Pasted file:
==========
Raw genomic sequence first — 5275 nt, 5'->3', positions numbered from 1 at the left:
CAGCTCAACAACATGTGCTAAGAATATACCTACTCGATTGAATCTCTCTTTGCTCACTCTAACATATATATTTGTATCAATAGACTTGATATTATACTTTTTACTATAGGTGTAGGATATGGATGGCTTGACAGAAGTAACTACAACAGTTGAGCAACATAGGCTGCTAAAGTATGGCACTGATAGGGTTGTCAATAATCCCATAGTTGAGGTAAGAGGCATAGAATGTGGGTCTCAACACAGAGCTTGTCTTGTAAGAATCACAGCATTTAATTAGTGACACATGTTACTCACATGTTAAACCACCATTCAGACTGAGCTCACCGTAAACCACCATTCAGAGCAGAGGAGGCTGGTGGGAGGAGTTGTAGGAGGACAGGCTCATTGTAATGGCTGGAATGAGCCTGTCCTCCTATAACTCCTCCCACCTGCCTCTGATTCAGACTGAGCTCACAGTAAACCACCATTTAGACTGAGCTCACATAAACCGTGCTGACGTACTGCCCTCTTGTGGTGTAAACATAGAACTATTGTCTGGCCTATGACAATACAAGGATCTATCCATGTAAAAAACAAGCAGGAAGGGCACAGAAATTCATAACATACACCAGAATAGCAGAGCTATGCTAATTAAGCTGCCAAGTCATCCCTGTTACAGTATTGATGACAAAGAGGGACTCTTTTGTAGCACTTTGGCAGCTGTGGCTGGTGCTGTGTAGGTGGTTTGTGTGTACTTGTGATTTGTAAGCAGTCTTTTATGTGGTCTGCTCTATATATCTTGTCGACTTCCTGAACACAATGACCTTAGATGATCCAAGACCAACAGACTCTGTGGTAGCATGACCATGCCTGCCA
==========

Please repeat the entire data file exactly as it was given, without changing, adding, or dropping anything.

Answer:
Raw genomic sequence first — 5275 nt, 5'->3', positions numbered from 1 at the left:
CAGCTCAACAACATGTGCTAAGAATATACCTACTCGATTGAATCTCTCTTTGCTCACTCTAACATATATATTTGTATCAATAGACTTGATATTATACTTTTTACTATAGGTGTAGGATATGGATGGCTTGACAGAAGTAACTACAACAGTTGAGCAACATAGGCTGCTAAAGTATGGCACTGATAGGGTTGTCAATAATCCCATAGTTGAGGTAAGAGGCATAGAATGTGGGTCTCAACACAGAGCTTGTCTTGTAAGAATCACAGCATTTAATTAGTGACACATGTTACTCACATGTTAAACCACCATTCAGACTGAGCTCACCGTAAACCACCATTCAGAGCAGAGGAGGCTGGTGGGAGGAGTTGTAGGAGGACAGGCTCATTGTAATGGCTGGAATGAGCCTGTCCTCCTATAACTCCTCCCACCTGCCTCTGATTCAGACTGAGCTCACAGTAAACCACCATTTAGACTGAGCTCACATAAACCGTGCTGACGTACTGCCCTCTTGTGGTGTAAACATAGAACTATTGTCTGGCCTATGACAATACAAGGATCTATCCATGTAAAAAACAAGCAGGAAGGGCACAGAAATTCATAACATACACCAGAATAGCAGAGCTATGCTAATTAAGCTGCCAAGTCATCCCTGTTACAGTATTGATGACAAAGAGGGACTCTTTTGTAGCACTTTGGCAGCTGTGGCTGGTGCTGTGTAGGTGGTTTGTGTGTACTTGTGATTTGTAAGCAGTCTTTTATGTGGTCTGCTCTATATATCTTGTCGACTTCCTGAACACAATGACCTTAGATGATCCAAGACCAACAGACTCTGTGGTAGCATGACCATGCCTGCCA